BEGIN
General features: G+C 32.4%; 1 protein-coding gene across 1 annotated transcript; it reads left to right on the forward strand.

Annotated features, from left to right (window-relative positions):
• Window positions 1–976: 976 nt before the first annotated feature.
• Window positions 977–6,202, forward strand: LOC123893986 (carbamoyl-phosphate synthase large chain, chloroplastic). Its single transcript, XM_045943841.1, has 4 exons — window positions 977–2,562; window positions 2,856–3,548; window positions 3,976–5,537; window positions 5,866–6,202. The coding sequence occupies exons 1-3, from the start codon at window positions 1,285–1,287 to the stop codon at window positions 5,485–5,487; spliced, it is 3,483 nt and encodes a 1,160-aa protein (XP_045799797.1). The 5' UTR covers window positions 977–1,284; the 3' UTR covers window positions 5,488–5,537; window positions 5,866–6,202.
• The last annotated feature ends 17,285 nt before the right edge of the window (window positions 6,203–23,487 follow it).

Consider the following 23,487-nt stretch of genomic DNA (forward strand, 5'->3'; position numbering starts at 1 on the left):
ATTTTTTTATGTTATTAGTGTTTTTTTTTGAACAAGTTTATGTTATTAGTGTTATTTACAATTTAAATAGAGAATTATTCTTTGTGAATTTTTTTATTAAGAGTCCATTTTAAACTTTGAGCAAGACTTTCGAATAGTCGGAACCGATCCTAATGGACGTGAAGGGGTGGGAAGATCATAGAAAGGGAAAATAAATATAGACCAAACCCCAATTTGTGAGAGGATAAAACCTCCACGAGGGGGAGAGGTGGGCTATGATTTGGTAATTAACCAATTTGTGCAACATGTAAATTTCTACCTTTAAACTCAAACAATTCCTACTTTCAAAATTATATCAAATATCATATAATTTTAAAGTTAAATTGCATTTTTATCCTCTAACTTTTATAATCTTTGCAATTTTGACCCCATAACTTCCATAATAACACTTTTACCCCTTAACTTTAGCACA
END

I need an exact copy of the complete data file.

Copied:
General features: G+C 32.4%; 1 protein-coding gene across 1 annotated transcript; it reads left to right on the forward strand.

Annotated features, from left to right (window-relative positions):
• Window positions 1–976: 976 nt before the first annotated feature.
• Window positions 977–6,202, forward strand: LOC123893986 (carbamoyl-phosphate synthase large chain, chloroplastic). Its single transcript, XM_045943841.1, has 4 exons — window positions 977–2,562; window positions 2,856–3,548; window positions 3,976–5,537; window positions 5,866–6,202. The coding sequence occupies exons 1-3, from the start codon at window positions 1,285–1,287 to the stop codon at window positions 5,485–5,487; spliced, it is 3,483 nt and encodes a 1,160-aa protein (XP_045799797.1). The 5' UTR covers window positions 977–1,284; the 3' UTR covers window positions 5,488–5,537; window positions 5,866–6,202.
• The last annotated feature ends 17,285 nt before the right edge of the window (window positions 6,203–23,487 follow it).

Consider the following 23,487-nt stretch of genomic DNA (forward strand, 5'->3'; position numbering starts at 1 on the left):
ATTTTTTTATGTTATTAGTGTTTTTTTTTGAACAAGTTTATGTTATTAGTGTTATTTACAATTTAAATAGAGAATTATTCTTTGTGAATTTTTTTATTAAGAGTCCATTTTAAACTTTGAGCAAGACTTTCGAATAGTCGGAACCGATCCTAATGGACGTGAAGGGGTGGGAAGATCATAGAAAGGGAAAATAAATATAGACCAAACCCCAATTTGTGAGAGGATAAAACCTCCACGAGGGGGAGAGGTGGGCTATGATTTGGTAATTAACCAATTTGTGCAACATGTAAATTTCTACCTTTAAACTCAAACAATTCCTACTTTCAAAATTATATCAAATATCATATAATTTTAAAGTTAAATTGCATTTTTATCCTCTAACTTTTATAATCTTTGCAATTTTGACCCCATAACTTCCATAATAACACTTTTACCCCTTAACTTTAGCACA